After Macron win, France's main parties fret over parliament elections

Lauren Perry
May 15, 2017

French President-elect Emmanuel Macron attends a ceremony commemorating the abolition of slavery, in Paris, Wednesday, May 10, 2017.

French president-elect Emmanuel Macron faces the first major test of his plans to overhaul the country's politics Thursday as his party reveals its candidates for parliamentary elections in June. All that's missing, it seems, are a butcher, a baker and a candlestick-maker.

Macron's year-old Republic on the Move party does not have any seats in the current parliament but it hopes in June to secure a majority that will allow him to push through economic reforms for reviving an economy beset by high unemployment and sluggish growth. After that, he threw his support to Macron before the presidential election.

Valls, a center-leaning politician in favor of relaxing France's tight labor protections, could not even win his own Socialist party's presidential primary, losing to Benoit Hamon.

The centrist Macron, 39, formed his own party only last year, and his election victory over the National Front's Marine Le Pen on Sunday has destroyed the dominance of the centre-left and centre-right parties which have governed France for almost 60 years.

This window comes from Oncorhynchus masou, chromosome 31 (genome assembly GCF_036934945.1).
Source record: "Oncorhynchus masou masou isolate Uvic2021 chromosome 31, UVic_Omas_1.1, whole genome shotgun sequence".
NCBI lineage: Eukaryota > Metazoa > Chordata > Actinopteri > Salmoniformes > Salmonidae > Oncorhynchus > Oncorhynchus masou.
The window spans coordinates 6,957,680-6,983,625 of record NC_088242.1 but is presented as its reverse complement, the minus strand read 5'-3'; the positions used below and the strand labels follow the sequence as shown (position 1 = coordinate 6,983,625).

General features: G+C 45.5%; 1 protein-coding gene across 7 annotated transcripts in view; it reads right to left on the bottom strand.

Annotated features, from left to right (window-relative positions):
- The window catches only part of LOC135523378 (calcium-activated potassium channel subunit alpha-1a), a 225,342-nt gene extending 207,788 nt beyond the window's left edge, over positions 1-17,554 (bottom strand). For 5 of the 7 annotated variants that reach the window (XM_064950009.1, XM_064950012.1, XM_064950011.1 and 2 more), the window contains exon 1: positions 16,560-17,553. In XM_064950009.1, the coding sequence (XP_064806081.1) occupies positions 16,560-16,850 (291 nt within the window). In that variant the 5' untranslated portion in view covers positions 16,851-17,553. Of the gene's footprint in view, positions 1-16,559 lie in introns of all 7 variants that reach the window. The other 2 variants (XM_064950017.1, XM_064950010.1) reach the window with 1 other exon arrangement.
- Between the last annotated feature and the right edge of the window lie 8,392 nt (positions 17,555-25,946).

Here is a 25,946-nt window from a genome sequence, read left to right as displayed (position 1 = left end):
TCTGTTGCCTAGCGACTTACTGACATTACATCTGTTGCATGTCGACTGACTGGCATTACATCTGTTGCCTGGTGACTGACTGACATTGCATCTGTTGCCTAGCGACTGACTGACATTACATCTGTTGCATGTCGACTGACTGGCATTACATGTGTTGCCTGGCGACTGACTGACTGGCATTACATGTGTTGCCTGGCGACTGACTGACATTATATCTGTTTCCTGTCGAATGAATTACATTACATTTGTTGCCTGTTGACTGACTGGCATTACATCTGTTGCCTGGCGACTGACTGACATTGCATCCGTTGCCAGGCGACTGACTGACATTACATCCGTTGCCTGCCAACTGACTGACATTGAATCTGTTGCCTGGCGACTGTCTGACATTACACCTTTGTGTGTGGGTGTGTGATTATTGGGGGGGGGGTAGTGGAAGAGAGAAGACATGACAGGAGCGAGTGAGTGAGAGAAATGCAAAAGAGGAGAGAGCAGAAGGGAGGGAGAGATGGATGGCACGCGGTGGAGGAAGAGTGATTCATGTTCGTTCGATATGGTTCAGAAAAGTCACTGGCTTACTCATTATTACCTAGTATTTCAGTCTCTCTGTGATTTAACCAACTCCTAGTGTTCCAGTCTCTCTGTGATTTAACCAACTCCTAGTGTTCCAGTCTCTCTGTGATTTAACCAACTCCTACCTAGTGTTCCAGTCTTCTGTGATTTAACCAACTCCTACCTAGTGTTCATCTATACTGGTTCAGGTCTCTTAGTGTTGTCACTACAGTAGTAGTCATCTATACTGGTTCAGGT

The En Marche! party will now be called Republique en Marche, or Republic on the Move, party secretary-general Richard Ferrand said on Monday.

Francois Baroin, head of the Republicans' parliamentary election team, said on Tuesday they would abandon key proposals that their unsuccessful presidential candidate, Francois Fillon, stood for. "I will be a candidate in the presidential majority and I wish to join up to his movement, the Republic on the Move".

As well as deciding on the crucial figure of his first prime minister - which will send a powerful signal about his intentions - Macron has also had to grapple this week with the case of a problematic former colleague.

The two-round legislative elections are scheduled to take place on June 11 and June 18 to elect the 577 members of the National Assembly, France's lower and more powerful house of parliament.

Other reports by VgToday

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